Raucous Specter town hall turns into TV event

Sen. Arlen Specter (D-Pa.) walked into a political storm Tuesday morning as his town hall on healthcare turned fiery on national television.

The five-term senator heard criticism after criticism of Democratic healthcare reform proposals from a group of passionate and at times angry constituents in Lebanon, Pa.

At one point, one attendee tried to physically remove another attendee who was delivering a fiery denouncement of Specter after he wasn't one of the 30 people selected to ask a question. The self-appointed security guard soon gave up, and Specter let the man finish his speech. (Watch video here.)

"One day God's going to stand before you, and he's going to judge you [and] the rest of your damn cronies up on the Hill," the constituent said, standing just feet from Specter. "And then you will get your just dessert."

"We've just had a demonstration of democracy," Specter replied.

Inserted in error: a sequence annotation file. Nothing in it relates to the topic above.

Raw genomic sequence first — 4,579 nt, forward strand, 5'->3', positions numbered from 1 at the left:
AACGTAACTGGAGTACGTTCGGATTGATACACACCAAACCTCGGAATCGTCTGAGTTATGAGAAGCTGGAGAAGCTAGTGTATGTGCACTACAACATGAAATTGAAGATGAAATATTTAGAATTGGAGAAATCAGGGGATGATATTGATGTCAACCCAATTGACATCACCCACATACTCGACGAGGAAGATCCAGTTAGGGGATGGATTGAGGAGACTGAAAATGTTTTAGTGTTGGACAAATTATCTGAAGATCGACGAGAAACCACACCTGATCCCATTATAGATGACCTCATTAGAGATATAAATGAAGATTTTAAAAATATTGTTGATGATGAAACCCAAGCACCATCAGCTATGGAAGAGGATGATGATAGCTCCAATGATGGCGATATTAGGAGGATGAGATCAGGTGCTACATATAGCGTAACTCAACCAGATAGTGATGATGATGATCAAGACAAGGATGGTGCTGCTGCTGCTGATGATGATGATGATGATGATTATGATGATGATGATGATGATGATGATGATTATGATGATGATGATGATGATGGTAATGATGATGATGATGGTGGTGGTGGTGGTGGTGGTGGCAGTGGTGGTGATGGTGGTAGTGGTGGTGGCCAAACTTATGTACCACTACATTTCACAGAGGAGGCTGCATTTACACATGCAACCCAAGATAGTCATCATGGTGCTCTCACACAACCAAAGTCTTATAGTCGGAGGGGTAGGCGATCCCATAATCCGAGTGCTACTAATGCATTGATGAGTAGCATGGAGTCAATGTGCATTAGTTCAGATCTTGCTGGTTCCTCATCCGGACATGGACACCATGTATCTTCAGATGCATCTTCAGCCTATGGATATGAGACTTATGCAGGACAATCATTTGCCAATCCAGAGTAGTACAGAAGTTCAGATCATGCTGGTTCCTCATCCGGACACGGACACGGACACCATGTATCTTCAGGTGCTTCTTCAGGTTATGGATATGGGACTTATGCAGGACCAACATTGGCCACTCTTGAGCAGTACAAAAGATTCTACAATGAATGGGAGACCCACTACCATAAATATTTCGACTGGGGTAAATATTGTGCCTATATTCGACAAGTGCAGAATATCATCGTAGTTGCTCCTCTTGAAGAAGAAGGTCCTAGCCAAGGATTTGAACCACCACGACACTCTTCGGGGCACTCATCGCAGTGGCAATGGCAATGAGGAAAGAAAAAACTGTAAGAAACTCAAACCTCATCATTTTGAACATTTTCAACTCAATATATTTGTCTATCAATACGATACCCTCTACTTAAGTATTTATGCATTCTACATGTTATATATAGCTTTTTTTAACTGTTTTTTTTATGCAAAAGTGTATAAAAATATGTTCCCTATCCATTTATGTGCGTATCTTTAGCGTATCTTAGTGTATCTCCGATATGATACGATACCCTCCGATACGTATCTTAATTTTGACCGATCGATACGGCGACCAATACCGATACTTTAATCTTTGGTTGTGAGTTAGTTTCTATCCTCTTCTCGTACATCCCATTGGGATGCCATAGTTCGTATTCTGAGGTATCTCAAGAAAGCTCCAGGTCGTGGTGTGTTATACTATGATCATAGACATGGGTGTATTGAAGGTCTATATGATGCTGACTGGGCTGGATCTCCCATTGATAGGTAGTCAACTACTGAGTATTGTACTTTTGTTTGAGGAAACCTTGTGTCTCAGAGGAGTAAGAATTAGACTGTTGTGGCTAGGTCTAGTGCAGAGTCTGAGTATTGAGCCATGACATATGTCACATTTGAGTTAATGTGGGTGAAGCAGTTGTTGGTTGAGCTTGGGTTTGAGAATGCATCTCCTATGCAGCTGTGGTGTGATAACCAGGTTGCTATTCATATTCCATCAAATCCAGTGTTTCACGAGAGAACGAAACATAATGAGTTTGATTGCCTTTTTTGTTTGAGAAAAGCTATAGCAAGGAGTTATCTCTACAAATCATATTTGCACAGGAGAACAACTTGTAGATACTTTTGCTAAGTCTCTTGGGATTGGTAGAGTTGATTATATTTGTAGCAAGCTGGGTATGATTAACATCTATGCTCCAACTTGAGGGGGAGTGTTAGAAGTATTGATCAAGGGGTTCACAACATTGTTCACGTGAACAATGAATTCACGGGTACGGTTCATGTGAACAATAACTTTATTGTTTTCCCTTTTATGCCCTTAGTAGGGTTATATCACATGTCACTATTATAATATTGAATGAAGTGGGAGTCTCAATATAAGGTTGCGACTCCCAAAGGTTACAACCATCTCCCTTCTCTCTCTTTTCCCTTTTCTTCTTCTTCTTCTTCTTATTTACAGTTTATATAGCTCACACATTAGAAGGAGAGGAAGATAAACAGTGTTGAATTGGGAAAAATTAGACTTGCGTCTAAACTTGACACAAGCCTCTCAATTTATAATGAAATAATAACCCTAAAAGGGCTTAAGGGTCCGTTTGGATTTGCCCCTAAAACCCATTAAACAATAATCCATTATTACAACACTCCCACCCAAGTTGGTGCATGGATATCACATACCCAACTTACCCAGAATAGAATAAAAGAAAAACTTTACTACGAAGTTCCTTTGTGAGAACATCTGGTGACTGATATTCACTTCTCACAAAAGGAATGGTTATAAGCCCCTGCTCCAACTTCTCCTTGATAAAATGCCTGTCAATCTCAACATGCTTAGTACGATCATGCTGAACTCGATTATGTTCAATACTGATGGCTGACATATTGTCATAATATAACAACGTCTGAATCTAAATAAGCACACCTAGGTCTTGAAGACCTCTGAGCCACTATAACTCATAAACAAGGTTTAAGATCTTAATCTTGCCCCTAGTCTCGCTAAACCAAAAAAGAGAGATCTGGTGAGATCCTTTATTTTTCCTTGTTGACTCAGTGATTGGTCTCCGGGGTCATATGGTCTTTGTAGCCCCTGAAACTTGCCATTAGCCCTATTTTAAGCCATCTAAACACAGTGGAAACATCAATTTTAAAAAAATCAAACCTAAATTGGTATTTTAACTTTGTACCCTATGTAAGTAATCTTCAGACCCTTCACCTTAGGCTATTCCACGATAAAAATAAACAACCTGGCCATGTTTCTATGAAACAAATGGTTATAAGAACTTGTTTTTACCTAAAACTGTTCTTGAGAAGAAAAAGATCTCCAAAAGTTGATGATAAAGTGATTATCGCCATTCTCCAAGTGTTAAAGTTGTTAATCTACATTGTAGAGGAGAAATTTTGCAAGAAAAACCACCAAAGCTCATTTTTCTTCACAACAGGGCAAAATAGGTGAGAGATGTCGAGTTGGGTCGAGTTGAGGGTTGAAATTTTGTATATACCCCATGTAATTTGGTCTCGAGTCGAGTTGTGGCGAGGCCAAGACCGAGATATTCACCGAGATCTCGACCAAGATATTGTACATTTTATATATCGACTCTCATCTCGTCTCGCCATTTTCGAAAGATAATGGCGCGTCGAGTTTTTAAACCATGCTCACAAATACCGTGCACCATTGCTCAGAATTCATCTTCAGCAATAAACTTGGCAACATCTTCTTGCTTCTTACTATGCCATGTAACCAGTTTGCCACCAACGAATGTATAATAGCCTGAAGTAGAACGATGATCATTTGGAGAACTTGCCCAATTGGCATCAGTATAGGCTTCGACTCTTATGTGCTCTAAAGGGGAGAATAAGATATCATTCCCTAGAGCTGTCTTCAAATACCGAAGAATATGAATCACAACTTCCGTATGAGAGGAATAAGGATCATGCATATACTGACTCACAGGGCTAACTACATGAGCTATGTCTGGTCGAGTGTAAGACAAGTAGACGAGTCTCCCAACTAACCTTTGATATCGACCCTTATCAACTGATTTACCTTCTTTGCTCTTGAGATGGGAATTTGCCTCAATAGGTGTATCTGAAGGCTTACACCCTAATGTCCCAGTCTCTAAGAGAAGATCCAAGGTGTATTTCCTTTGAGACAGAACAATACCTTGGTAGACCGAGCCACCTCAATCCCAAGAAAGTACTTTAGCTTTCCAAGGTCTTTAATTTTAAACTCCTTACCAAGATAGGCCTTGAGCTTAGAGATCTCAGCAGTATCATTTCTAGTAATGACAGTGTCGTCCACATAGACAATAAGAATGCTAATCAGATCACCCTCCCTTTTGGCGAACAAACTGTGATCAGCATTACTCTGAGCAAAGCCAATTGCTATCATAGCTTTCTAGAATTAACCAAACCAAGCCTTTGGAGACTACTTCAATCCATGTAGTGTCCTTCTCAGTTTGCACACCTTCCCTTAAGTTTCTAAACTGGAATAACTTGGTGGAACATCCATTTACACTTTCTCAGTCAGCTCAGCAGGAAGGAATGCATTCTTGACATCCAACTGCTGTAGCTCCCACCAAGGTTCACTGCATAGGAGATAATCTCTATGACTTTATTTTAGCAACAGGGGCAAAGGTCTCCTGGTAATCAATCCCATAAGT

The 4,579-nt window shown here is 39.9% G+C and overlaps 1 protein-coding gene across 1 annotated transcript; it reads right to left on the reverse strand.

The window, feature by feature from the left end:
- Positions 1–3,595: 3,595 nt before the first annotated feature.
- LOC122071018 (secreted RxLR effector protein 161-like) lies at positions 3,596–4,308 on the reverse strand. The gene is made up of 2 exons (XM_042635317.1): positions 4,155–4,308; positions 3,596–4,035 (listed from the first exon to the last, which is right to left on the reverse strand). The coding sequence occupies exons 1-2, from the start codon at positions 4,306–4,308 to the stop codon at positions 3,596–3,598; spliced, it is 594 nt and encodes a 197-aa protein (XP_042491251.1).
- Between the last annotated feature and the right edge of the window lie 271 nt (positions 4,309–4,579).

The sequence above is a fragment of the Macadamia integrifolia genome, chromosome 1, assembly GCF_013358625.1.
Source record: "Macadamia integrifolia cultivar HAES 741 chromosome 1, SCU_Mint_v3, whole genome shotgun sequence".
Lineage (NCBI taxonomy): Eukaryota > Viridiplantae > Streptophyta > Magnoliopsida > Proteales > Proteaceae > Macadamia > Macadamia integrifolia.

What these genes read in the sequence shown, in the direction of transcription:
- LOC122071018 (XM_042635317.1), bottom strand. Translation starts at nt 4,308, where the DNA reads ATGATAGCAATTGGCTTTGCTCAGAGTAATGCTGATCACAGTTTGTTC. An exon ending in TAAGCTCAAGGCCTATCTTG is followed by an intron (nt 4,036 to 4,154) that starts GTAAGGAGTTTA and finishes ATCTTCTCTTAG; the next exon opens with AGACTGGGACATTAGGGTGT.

But unlike recent town hall flare-ups — accounts of which have been pieced together from local news accounts and YouTube videos — Specter's town hall was carried live on at least two cable news channels, both of which were undoubtedly hoping to capture some of the political theater that has transpired at recent constituent meetings.

Rep. John Dingell (D-Mich.), for example, was angrily confronted by the father of a man with cerebral palsy at a town hall this week.

Though the debate at Specter's event centered on healthcare, questioners criticized Specter on all fronts, including his party switch.

"I'd like to thank you for having the courage to come to this meeting, with the people who have sent you to Washington: the Republicans," one constituent quipped, followed by boisterous applause.

Another woman, calling herself a conservative first and a Republican second, decried the federal government’s spending habits, and drew a standing ovation when she warned of the “systematic dismantling of this country.”

Specter, who for the most part remained nonplussed during the event, seemed to lose his cool at least once, imploring the attendee who wanted to ask a question and the other attendee who tried to throw him out to calm down.